ALBANY, N.Y. (AP/WBNG) -- New York state officials are proposing new actions and regulatory changes to prevent a deadly brain disease from infecting the state's deer and moose populations.
NYSDEC Commissioner Basil Seggos, alongside conservation officials from New York and Pennsylvania announced the plan on Wednesday at the Southern Tier Welcome Center in Kirkwood.
The chronic wasting disease plan was released Wednesday by the state Department of Environmental Conservation and Department of Agriculture and Markets. It's intended to protect both wild deer and captive ones.
The plan includes joint inspections of deer and elk farms. It also prohibits the import of certain parts of deer, moose or elk shot by hunters outside New York.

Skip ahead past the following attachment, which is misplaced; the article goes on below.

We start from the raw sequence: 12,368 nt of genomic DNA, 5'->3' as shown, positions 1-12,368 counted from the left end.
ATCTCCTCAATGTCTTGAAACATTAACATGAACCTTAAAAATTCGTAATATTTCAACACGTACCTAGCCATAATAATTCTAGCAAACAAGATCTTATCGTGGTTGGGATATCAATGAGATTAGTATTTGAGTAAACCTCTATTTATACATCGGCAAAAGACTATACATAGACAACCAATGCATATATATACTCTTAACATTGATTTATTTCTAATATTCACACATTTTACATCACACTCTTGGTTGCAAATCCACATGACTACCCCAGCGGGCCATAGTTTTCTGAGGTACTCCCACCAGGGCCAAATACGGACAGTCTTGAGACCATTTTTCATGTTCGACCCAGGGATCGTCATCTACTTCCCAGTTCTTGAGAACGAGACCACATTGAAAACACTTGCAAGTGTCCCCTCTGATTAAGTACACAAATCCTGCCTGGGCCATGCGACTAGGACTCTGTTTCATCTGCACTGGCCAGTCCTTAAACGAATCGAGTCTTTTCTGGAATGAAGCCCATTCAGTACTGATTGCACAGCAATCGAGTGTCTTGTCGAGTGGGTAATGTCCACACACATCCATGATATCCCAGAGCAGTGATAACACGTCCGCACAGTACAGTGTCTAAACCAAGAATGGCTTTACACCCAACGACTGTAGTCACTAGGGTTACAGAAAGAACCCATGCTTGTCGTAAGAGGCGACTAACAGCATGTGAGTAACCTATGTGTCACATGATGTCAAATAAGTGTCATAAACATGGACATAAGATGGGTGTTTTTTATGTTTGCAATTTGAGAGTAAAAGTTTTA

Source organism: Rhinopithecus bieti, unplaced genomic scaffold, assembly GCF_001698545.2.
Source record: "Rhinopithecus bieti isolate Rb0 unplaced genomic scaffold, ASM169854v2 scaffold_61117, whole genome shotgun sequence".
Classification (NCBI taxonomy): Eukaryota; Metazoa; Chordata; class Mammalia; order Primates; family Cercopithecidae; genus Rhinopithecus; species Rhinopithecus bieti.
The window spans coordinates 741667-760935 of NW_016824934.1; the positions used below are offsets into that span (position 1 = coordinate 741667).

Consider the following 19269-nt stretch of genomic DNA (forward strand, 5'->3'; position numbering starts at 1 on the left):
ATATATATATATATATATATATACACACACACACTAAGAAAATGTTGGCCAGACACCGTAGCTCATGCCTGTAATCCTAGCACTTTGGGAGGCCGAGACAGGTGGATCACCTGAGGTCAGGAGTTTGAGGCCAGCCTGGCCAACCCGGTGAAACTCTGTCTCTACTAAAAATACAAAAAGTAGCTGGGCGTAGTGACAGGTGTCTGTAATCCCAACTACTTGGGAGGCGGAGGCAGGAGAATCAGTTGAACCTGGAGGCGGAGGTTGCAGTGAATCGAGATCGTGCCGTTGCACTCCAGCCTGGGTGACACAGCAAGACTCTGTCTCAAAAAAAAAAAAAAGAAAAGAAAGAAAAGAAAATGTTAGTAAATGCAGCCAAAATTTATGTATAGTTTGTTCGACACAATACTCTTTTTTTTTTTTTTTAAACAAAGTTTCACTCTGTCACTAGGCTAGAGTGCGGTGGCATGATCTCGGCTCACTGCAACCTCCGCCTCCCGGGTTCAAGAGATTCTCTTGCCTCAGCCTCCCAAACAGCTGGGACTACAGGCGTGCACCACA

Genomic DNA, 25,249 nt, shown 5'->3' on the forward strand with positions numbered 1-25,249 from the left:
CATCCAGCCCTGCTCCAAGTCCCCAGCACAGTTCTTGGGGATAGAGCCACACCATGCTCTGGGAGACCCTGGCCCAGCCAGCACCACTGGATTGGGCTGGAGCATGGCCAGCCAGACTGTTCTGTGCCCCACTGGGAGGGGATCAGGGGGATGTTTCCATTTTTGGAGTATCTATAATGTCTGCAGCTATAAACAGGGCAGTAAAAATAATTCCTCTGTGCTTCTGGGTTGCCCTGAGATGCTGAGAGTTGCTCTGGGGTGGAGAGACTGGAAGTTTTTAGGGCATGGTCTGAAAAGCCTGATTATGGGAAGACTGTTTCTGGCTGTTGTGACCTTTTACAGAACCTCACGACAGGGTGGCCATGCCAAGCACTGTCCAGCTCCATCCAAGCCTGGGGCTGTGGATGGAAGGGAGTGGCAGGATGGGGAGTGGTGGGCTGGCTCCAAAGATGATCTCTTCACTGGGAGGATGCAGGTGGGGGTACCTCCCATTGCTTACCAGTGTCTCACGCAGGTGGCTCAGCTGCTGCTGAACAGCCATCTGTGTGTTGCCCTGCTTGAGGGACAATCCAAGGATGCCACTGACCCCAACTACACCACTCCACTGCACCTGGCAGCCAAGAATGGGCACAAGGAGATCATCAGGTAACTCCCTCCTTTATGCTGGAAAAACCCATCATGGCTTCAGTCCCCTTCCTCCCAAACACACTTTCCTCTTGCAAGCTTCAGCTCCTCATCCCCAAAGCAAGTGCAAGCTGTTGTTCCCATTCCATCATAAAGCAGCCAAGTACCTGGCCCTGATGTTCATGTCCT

It calls on the public to be vigilant and report any sick or abnormally behaving deer and to avoid feeding wild deer.
"They're part of our ecosystem too. That we really need to step up in our fight and our knowledge in what we can do to help them," said Cornell University Wildlife Disease Ecologist Dr. Krysten Schuler.
Chronic wasting disease is similar to "mad cow disease" in cattle. It has been found in 24 states, including Pennsylvania and Ohio.